Bacteriophage 933W is a member of a family of stx-encoding bacteriophages and these may also be capable of transduction. The annotation of a terminase in the 933W genome should be revised to a pacase to more clearly reflect the action of these enzymes. The ability of bacteriophage 933W to transduce genetic markers in EHEC and E. coli K-12 suggests that other related bacteria such as enteropathogenic E. coli or Citrobacter rhodentium may also be amenable to this type of genetic exchange. Only 933W non-lysogens have been used in the present study as recipients and it is not yet known if 933W lysogens can be transduced.
Bacteriophage 933W is capable of transducing genetic markers in EHEC and E. coli K-12.
Open Peer Review
Current Referee Status:
Key to Referee Statuses
ApprovedThe paper is scientifically sound in its current form and only minor, if any, improvements are suggested
Approved with reservationsKey revisions are required to address specific details and make the paper fully scientifically sound
Not approvedFundamental flaws in the paper seriously undermine the findings and conclusions
Read more about the unique F1000Research publication and peer review model here.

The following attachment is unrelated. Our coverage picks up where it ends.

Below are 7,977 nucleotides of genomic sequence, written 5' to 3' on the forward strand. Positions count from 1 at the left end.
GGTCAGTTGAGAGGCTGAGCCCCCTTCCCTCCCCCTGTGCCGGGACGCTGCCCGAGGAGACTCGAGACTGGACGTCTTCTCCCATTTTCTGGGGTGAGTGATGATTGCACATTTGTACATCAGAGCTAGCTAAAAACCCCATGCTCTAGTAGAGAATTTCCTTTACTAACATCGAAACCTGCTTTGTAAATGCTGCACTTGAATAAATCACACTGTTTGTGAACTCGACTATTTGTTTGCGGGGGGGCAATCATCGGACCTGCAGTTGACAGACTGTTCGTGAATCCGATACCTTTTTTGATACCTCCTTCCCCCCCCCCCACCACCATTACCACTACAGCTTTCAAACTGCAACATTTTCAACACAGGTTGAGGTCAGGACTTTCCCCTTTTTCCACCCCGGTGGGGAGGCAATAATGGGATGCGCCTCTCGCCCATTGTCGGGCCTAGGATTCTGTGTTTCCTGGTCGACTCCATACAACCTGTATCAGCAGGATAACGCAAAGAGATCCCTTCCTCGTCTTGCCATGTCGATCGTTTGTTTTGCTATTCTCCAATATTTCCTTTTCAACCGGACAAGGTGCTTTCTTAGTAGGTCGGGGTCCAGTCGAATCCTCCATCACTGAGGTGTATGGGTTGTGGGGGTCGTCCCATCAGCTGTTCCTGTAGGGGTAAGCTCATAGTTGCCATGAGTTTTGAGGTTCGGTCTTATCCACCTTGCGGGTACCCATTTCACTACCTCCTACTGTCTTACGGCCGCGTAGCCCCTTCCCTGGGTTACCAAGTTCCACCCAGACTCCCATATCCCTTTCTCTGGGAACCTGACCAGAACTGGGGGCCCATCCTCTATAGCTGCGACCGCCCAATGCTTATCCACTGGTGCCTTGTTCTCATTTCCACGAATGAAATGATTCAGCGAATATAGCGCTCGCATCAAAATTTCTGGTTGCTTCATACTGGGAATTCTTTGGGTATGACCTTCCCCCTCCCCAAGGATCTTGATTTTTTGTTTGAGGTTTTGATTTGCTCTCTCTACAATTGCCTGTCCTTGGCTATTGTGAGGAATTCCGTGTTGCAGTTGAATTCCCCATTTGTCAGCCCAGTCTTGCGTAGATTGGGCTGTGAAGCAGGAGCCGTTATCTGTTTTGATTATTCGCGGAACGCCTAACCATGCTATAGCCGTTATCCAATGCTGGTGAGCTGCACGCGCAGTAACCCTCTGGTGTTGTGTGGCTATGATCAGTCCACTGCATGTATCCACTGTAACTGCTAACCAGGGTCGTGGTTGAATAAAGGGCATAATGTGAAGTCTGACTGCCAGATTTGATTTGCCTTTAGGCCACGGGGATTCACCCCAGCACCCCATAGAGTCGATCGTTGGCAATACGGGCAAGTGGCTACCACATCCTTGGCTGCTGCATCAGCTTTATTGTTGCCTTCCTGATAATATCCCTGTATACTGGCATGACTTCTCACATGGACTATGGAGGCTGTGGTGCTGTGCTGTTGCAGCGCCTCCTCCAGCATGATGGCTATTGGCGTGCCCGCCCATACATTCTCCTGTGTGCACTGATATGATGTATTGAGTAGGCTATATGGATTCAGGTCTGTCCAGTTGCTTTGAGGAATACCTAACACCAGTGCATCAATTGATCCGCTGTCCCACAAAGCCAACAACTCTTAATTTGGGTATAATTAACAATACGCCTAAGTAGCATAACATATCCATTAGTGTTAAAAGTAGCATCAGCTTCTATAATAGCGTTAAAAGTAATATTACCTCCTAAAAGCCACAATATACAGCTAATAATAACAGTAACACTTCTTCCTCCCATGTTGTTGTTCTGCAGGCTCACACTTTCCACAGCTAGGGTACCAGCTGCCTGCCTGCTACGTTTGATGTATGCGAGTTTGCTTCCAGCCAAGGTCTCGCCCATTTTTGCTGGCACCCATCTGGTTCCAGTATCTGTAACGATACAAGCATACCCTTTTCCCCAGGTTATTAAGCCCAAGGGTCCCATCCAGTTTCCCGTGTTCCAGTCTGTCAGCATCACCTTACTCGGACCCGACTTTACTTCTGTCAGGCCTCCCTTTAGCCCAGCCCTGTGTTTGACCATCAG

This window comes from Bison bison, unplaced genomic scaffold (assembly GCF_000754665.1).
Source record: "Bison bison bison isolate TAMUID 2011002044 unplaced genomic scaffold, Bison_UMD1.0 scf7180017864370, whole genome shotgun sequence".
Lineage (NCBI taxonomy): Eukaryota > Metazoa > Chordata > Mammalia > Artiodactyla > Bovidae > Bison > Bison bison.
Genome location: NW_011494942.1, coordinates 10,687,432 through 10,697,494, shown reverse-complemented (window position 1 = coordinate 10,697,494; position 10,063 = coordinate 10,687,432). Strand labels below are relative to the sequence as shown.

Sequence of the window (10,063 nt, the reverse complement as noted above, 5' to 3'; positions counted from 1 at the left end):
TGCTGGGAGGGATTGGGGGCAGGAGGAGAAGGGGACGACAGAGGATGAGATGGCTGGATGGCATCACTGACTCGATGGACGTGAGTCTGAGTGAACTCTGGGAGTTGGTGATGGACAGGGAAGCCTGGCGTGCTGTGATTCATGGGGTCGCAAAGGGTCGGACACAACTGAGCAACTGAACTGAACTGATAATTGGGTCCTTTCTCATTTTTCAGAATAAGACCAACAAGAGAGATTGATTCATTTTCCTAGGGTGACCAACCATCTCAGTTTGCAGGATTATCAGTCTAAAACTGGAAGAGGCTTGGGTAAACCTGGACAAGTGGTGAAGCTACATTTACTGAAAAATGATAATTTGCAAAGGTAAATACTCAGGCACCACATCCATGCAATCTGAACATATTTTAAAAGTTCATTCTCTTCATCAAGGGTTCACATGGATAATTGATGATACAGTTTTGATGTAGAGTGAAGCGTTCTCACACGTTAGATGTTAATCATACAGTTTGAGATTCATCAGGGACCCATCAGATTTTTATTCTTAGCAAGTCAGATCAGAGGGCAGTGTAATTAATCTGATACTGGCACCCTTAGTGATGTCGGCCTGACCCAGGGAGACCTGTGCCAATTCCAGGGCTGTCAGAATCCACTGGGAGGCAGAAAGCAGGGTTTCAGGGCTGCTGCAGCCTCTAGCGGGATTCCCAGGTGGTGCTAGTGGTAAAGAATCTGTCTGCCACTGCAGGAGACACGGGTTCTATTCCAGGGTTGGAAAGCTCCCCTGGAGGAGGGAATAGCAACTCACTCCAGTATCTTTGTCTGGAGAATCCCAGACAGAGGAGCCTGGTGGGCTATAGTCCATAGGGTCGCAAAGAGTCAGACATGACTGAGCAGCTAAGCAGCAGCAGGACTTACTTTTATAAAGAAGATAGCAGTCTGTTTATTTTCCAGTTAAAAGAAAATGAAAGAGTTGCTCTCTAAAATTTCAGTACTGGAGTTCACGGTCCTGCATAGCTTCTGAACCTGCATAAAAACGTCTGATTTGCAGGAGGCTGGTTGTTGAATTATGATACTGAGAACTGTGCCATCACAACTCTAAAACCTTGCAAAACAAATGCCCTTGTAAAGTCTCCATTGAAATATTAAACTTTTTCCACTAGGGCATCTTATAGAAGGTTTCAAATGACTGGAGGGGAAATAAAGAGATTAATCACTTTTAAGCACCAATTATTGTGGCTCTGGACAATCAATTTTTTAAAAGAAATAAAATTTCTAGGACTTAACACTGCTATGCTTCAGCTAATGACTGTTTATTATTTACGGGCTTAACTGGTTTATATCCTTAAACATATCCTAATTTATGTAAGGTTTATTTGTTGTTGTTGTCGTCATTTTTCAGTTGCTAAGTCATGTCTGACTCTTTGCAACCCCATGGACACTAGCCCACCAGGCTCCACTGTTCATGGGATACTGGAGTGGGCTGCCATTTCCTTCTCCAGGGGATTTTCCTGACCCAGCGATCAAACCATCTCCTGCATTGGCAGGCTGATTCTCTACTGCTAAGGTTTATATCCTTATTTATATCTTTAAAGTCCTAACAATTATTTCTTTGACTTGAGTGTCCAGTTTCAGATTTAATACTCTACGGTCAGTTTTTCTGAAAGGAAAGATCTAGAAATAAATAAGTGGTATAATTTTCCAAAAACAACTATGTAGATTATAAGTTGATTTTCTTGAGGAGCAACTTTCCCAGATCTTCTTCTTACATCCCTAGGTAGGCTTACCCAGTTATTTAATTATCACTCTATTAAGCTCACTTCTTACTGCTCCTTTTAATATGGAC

Competing Interests Policy
Provide sufficient details of any financial or non-financial competing interests to enable users to assess whether your comments might lead a reasonable person to question your impartiality. Consider the following examples, but note that this is not an exhaustive list:
- Within the past 4 years, you have held joint grants, published or collaborated with any of the authors of the selected paper.
- You have a close personal relationship (e.g. parent, spouse, sibling, or domestic partner) with any of the authors.
- You are a close professional associate of any of the authors (e.g. scientific mentor, recent student).
- You work at the same institute as any of the authors.
- You hope/expect to benefit (e.g. favour or employment) as a result of your submission.
- You are an Editor for the journal in which the article is published.
- You expect to receive, or in the past 4 years have received, any of the following from any commercial organisation that may gain financially from your submission: a salary, fees, funding, reimbursements.
- You expect to receive, or in the past 4 years have received, shared grant support or other funding with any of the authors.
- You hold, or are currently applying for, any patents or significant stocks/shares relating to the subject matter of the paper you are commenting on.